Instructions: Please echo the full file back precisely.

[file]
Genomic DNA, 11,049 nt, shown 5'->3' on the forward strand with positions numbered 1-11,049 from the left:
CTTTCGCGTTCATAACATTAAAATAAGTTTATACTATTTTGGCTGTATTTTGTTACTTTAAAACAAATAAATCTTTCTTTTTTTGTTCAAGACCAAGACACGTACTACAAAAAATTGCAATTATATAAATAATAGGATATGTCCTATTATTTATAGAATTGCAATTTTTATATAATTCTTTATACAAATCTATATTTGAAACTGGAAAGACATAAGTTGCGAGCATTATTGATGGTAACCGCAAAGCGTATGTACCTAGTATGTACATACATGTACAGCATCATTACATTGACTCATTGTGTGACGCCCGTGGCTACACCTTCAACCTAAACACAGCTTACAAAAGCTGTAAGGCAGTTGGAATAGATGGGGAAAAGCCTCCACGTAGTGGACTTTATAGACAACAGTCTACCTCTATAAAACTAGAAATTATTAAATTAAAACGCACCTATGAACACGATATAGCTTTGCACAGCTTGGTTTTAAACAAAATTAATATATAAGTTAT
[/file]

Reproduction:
Genomic DNA, 11,049 nt, shown 5'->3' on the forward strand with positions numbered 1-11,049 from the left:
CTTTCGCGTTCATAACATTAAAATAAGTTTATACTATTTTGGCTGTATTTTGTTACTTTAAAACAAATAAATCTTTCTTTTTTTGTTCAAGACCAAGACACGTACTACAAAAAATTGCAATTATATAAATAATAGGATATGTCCTATTATTTATAGAATTGCAATTTTTATATAATTCTTTATACAAATCTATATTTGAAACTGGAAAGACATAAGTTGCGAGCATTATTGATGGTAACCGCAAAGCGTATGTACCTAGTATGTACATACATGTACAGCATCATTACATTGACTCATTGTGTGACGCCCGTGGCTACACCTTCAACCTAAACACAGCTTACAAAAGCTGTAAGGCAGTTGGAATAGATGGGGAAAAGCCTCCACGTAGTGGACTTTATAGACAACAGTCTACCTCTATAAAACTAGAAATTATTAAATTAAAACGCACCTATGAACACGATATAGCTTTGCACAGCTTGGTTTTAAACAAAATTAATATATAAGTTAT